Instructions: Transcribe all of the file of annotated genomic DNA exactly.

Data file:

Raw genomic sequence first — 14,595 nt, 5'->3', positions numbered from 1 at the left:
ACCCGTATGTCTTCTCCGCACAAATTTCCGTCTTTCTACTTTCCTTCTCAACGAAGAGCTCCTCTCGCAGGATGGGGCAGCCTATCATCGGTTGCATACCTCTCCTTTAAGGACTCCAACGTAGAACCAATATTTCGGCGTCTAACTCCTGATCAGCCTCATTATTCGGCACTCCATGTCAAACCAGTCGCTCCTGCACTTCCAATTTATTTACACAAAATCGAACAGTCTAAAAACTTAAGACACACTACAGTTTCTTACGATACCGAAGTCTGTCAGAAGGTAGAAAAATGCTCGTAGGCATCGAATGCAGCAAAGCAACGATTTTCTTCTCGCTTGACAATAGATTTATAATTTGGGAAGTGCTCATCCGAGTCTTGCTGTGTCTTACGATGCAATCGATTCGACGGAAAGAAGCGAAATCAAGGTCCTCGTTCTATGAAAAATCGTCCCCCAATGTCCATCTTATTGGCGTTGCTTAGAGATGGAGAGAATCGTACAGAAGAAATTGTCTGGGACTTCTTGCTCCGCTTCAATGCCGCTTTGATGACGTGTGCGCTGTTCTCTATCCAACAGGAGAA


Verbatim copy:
Raw genomic sequence first — 14,595 nt, 5'->3', positions numbered from 1 at the left:
ACCCGTATGTCTTCTCCGCACAAATTTCCGTCTTTCTACTTTCCTTCTCAACGAAGAGCTCCTCTCGCAGGATGGGGCAGCCTATCATCGGTTGCATACCTCTCCTTTAAGGACTCCAACGTAGAACCAATATTTCGGCGTCTAACTCCTGATCAGCCTCATTATTCGGCACTCCATGTCAAACCAGTCGCTCCTGCACTTCCAATTTATTTACACAAAATCGAACAGTCTAAAAACTTAAGACACACTACAGTTTCTTACGATACCGAAGTCTGTCAGAAGGTAGAAAAATGCTCGTAGGCATCGAATGCAGCAAAGCAACGATTTTCTTCTCGCTTGACAATAGATTTATAATTTGGGAAGTGCTCATCCGAGTCTTGCTGTGTCTTACGATGCAATCGATTCGACGGAAAGAAGCGAAATCAAGGTCCTCGTTCTATGAAAAATCGTCCCCCAATGTCCATCTTATTGGCGTTGCTTAGAGATGGAGAGAATCGTACAGAAGAAATTGTCTGGGACTTCTTGCTCCGCTTCAATGCCGCTTTGATGACGTGTGCGCTGTTCTCTATCCAACAGGAGAA